Knowing what type of engine your car has can be an important piece of information, beyond knowing whether to fill it with petrol or diesel. The specific details of your car's engine can, for instance, make it much easier to purchase new parts. Plus, it's always good to know how much torque and horsepower your engine is capable of, especially as the exact figure of individual engines can differ from those quoted by manufacturers.
If you're unsure of which engine your car has, then let us guide you through the process of finding out below.
The Vehicle Identification Number
Your car's Vehicle Identification Number (VIN) will clue you into which engine it has. All cars registered in the UK feature their own unique vehicle identification number, so no two are the same. Such numbers act like the vehicle's fingerprint, containing specific details about your car within them.
Introduced in 1983, VINs are used across the globe to identify vehicles. They are 17 digits long and contain both numbers and letters, made up of three specific parts that each provide information about the car.
World Manufacturer Identifier (WMI): These are the first three digits of a VIN, showing who the car was built by, e.g. WAU identifies a German Audi.
· Within these digits, the first digit defines the country of origin and the final point of assembly of your vehicle.
· The second digit indicates the manufacturer and the region where your vehicle was produced.
· The third digit, when combined with the previous two, indicates your vehicle's type and manufacturing division.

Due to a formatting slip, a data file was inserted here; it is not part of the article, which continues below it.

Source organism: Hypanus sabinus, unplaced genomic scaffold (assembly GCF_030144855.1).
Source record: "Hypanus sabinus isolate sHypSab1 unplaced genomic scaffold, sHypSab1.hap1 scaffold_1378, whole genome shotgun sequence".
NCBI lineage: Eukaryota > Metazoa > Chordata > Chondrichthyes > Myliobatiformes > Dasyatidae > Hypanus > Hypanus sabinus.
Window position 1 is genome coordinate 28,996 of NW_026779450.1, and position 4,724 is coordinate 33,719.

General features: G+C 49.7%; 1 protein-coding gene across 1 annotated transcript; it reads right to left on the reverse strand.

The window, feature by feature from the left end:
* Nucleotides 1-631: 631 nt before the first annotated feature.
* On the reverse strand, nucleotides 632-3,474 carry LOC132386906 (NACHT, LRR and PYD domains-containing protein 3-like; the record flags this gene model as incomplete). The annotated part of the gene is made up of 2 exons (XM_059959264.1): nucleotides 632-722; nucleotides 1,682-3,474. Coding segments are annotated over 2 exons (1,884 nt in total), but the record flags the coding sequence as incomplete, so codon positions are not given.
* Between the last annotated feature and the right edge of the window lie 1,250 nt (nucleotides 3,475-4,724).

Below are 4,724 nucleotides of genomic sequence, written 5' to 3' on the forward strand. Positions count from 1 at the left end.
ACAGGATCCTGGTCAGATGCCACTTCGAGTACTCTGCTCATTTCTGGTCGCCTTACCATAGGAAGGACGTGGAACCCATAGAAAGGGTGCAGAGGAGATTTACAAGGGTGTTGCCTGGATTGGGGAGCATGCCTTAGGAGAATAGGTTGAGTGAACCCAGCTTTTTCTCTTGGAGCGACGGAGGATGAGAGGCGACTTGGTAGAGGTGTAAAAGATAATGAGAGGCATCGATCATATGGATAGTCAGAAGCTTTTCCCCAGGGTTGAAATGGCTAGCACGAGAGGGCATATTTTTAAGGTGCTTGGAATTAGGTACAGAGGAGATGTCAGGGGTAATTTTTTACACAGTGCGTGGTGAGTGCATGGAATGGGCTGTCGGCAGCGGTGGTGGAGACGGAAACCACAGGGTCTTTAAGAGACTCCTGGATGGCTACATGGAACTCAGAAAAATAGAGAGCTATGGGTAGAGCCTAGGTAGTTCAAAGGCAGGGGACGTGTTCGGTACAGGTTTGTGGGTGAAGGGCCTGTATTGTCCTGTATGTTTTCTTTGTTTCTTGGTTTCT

Vehicle Descriptor Section (VDS): The next six digits provide a description of the vehicle's model, e.g. Nissan Micra, while also providing information on body types, restraint system, transmission type and, crucially, your car's engine type.
· The ninth digit is the check digit, which is used to detect fraudulent VINs
Vehicle Identifier Section (VIS): The final eight digits contain details about the year your car was built, where it was built, and information on different engine types and trim options.
· Note, the tenth digit indicates the year, which only applies to vehicles built in or after 1981 since the VIN format was not standardised until that year.
Finding your car's VIN
Typically, your car's VIN is located on the dashboard directly beneath the windscreen and can be seen from outside the vehicle. It's almost always on the front passenger's side, at the point where the bottom of the windscreen meets the dashboard.
If you can't find it there, then check the driver's side door pillar as this is the second most common place that VINs are located. Other places it can be found include the bulkhead under the bonnet or the chassis beneath the car, though it can also be stamped in the owner's manual or on car insurance, both previous and current, too.
Looking up what your car's VIN means
At this point, your VIN is still a mess of letters and numbers. To find what it means, you'll have to decode t. Don't worry, there's no Sherlock-style sleuthing or expert knowledge required. All you need to do is note down the VIN and then type it into one of many VIN decoding services that can be found online.
Search for "VIN decoder UK" and you'll find a plethora of websites that can decode your number for free, though there are some services that charge extra for a more detailed report about your engine's specifications. These paid services even provide information on whether your car's been damaged or stolen at any one time. Although VINs are international, we'd recommend going for a UK-based site to get the most accurate info about your car.
Alternatively, you can call your car's manufacturer support line. Tell them your VIN and they should be able to track down your specific vehicle in their database and provide you with all the information you need.
What else can your VIN be used for?